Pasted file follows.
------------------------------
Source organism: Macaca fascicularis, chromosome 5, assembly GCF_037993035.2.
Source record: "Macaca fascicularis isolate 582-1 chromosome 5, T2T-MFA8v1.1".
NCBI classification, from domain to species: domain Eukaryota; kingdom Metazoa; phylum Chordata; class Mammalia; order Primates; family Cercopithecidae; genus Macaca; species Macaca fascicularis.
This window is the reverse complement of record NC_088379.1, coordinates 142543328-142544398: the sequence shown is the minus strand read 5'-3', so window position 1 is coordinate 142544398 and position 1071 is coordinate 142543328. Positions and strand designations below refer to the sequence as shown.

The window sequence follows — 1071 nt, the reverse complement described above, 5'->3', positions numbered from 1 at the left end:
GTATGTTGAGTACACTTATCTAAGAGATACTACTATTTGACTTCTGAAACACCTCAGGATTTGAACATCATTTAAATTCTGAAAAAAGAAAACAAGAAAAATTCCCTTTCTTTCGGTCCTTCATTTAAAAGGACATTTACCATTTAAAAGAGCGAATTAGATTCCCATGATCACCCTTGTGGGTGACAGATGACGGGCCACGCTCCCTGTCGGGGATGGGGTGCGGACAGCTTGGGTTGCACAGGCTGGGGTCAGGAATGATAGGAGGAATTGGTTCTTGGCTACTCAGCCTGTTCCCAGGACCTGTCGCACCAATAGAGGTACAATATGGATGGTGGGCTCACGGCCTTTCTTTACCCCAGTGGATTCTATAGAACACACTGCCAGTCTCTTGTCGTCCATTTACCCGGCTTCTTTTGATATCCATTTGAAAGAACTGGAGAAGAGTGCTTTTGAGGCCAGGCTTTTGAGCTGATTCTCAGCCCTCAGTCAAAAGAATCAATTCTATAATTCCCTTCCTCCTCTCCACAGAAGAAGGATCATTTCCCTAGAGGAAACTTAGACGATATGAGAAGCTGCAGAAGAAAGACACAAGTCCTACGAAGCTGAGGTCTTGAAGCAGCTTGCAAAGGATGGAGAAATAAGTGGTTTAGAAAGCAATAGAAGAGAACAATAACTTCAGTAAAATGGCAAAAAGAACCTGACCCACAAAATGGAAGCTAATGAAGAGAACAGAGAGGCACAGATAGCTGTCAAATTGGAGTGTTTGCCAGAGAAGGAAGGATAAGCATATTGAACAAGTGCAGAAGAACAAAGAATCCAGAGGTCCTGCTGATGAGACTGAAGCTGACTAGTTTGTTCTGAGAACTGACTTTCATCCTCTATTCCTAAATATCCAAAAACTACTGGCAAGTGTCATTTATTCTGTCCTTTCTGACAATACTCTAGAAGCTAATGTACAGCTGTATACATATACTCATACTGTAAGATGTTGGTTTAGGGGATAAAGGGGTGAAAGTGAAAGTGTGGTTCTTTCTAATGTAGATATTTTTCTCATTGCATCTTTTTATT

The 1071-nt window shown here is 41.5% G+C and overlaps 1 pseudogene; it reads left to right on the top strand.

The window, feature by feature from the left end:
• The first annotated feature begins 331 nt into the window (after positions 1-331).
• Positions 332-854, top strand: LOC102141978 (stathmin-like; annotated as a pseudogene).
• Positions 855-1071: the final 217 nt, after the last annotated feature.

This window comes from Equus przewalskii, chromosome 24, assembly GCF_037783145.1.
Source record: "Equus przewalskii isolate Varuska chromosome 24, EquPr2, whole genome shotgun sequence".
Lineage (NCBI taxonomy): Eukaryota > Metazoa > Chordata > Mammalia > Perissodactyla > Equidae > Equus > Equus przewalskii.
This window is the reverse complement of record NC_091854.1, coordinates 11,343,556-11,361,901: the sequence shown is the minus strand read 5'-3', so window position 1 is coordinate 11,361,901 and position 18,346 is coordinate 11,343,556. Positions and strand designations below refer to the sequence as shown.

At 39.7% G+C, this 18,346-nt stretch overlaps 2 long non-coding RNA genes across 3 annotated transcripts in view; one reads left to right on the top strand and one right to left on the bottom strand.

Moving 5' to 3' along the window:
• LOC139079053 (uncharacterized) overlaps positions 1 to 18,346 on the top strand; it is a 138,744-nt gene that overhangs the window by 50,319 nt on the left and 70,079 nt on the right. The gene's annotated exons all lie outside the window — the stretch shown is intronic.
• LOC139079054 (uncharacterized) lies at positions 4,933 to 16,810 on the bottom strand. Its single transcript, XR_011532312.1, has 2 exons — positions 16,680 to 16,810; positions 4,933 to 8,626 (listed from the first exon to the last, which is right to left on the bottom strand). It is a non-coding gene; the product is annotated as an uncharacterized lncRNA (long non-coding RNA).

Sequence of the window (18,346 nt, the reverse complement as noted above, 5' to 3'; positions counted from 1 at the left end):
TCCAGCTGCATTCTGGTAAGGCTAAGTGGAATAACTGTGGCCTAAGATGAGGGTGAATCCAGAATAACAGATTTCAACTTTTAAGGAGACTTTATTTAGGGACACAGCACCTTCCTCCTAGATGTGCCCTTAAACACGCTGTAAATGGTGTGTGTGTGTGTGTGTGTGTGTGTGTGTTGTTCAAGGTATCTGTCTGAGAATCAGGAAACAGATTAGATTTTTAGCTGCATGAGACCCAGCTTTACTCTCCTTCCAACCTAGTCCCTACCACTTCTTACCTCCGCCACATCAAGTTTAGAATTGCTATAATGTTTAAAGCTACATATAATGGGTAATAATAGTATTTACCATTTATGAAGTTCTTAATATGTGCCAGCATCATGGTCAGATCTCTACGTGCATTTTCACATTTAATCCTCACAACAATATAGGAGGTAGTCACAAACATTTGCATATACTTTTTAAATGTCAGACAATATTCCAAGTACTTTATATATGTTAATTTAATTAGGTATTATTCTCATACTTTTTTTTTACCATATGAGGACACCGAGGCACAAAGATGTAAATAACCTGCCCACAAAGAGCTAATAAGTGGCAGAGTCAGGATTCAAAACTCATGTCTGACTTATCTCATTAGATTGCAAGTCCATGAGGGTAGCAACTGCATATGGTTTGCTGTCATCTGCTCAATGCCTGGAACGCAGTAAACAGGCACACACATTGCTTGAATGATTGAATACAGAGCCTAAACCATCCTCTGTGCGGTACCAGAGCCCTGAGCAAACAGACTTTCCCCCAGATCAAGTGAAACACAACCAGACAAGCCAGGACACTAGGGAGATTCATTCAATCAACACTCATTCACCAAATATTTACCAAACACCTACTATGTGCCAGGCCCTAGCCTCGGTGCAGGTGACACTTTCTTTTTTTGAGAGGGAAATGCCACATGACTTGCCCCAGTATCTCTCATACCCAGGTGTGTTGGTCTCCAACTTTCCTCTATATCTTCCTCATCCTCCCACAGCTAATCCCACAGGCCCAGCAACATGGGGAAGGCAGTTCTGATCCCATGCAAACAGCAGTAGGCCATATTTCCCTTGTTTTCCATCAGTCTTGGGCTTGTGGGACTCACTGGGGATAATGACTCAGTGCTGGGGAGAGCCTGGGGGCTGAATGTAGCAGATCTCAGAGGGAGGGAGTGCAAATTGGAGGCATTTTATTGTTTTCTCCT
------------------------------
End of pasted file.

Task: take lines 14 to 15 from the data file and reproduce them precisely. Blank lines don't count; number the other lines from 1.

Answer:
Lineage (NCBI taxonomy): Eukaryota > Metazoa > Chordata > Mammalia > Perissodactyla > Equidae > Equus > Equus przewalskii.
This window is the reverse complement of record NC_091854.1, coordinates 11,343,556-11,361,901: the sequence shown is the minus strand read 5'-3', so window position 1 is coordinate 11,361,901 and position 18,346 is coordinate 11,343,556. Positions and strand designations below refer to the sequence as shown.